I’m a bit of a bothster! Initially, I have an idea for a story and start plotting the major events in the story and how I want it to end. I have to have character names and what they look like, too, before I can start to write. Then I start writing as soon as I have a catchy opening scene, then write by the seat of my pants until it’s finished. Sometimes the rough plot gets changed along the way. Nothing is written in stone. But the rough plot is a great way to get started and give you direction. You wouldn’t set out on the road for an unknown destination. You want fuel in the tank, a snack in the car, and some idea of the route you’ll take to get there. It’s the same for me with writing. I have a point A to start from and a point Z as a destination. It’s all the stuff in the middle that makes the journey exciting.
In A Piece of My Heart, I had the characters down, the major plot points, and how I wanted it to end. Along this journey, other things came along that enlivened the story. I hadn’t really planned on Gobnait’s character, but I wanted both Mick and Kate to have their own issues to deal with. Kate had to learn to trust Mick again, and Gobnait really tried that trust. But for Mick, she only solidified that with Kate was where he really wanted to be. So Gobnait was a great addition to my secondary character list.
Did you have to do a lot of research for the book? What are your favorite research books or sites?
Writing contemporaries doesn’t really involve a lot of research for me. Living in Ireland and setting stories here sort of goes hand in hand. Research for me often means just stepping outside the door. We have Border Collies and worked them on sheep for a while when they were younger, so I have contacts in that field I can use for information when I need it. I’ve also lived in a few areas in Ireland, and traveled extensively around the country, so locations are at my fingertips, as are regional dialects and local traditions.
When I’m writing my historicals, then yes, research is invaluable. I’ve studied a lot of Irish history since I’ve been here (13 years now), gone on a lot of castle hunts, visited monastic ruins, etc., mostly just for fun. It’s nice when I can incorporate into my stories some of what I’ve learned over the years. For example, in A Piece of My Heart Mick became the historian I always wanted to be. And Shape of My Heart features an ancient burial mound, the story including the mound’s history. My current WIP is currently called The Diary which is set in 1014 Ireland. I’ve had to do a lot of added research on Brian Boru and the Battle of Clontarf, the use of souterrains and secret passages, lifestyle and clothing in the 11th century, etc. I love it all!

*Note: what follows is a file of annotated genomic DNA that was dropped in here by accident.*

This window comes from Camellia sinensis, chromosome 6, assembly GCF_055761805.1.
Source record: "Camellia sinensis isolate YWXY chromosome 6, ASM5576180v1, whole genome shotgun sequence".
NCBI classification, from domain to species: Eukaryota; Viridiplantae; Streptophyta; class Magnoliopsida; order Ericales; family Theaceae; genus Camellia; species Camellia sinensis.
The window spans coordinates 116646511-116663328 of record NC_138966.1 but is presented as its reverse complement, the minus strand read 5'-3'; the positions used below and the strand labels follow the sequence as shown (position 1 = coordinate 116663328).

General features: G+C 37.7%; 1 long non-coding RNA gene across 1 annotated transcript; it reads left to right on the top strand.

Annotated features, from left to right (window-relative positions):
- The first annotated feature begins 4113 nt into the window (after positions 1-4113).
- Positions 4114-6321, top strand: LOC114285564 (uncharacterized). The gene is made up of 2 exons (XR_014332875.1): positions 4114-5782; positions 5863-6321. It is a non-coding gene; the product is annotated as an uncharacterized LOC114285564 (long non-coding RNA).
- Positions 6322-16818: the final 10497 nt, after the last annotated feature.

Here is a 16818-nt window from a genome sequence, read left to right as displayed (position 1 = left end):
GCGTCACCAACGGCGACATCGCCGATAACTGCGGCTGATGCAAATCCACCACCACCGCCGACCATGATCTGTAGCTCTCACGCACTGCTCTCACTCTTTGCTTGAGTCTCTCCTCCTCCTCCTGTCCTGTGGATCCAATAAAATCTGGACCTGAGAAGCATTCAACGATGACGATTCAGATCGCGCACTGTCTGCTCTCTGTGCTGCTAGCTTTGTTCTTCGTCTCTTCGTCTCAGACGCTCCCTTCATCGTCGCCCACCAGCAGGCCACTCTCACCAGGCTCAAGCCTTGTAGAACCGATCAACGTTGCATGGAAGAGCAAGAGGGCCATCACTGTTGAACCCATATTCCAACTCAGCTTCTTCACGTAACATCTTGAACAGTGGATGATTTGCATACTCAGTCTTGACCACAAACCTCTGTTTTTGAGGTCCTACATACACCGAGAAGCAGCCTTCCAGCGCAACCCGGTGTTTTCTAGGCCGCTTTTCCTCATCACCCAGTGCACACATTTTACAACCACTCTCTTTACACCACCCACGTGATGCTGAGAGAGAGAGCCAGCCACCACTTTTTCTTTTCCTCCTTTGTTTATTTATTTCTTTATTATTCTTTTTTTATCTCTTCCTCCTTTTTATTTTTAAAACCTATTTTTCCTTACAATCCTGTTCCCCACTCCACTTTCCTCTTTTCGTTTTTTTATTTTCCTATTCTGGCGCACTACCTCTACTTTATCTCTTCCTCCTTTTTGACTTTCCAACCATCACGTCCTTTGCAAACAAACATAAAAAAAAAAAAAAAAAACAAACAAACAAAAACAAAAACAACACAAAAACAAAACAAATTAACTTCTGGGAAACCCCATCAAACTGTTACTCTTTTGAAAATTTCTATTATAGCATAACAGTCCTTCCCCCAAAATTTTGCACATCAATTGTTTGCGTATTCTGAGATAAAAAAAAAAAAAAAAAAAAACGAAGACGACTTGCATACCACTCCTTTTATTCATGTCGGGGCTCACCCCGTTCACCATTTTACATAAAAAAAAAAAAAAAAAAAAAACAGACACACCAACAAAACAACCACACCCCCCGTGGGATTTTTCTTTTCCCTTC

I admit I do like Wikipedia for basic information, but I always back up when I learn there with examples from other sites just to be sure the Wiki page is correct. But since I’m not writing historical fiction, the history doesn’t overshadow the story. I make sure all of my facts are correct, though. I don’t want glass panes in a window opening in an 11th century building. Stone castles didn’t exist until the 12th century in Ireland, and even then they were rare until the 14th century. Garderobes were where clothes were kept, not to use the toilet. And yes, sometimes ancient Irish warriors did fight in the nude! ;-)
I do have a host of historical texts in my own private library, but the internet is usually where I go first unless it’s something very specific that a book, like Mairead Dunlevy’s book Dress in Ireland in which she details what people wore through the centuries, right back to the oldest known garments fished out of Ireland’s bogs or found on bog mummies.
Where did you get your idea for this particular book?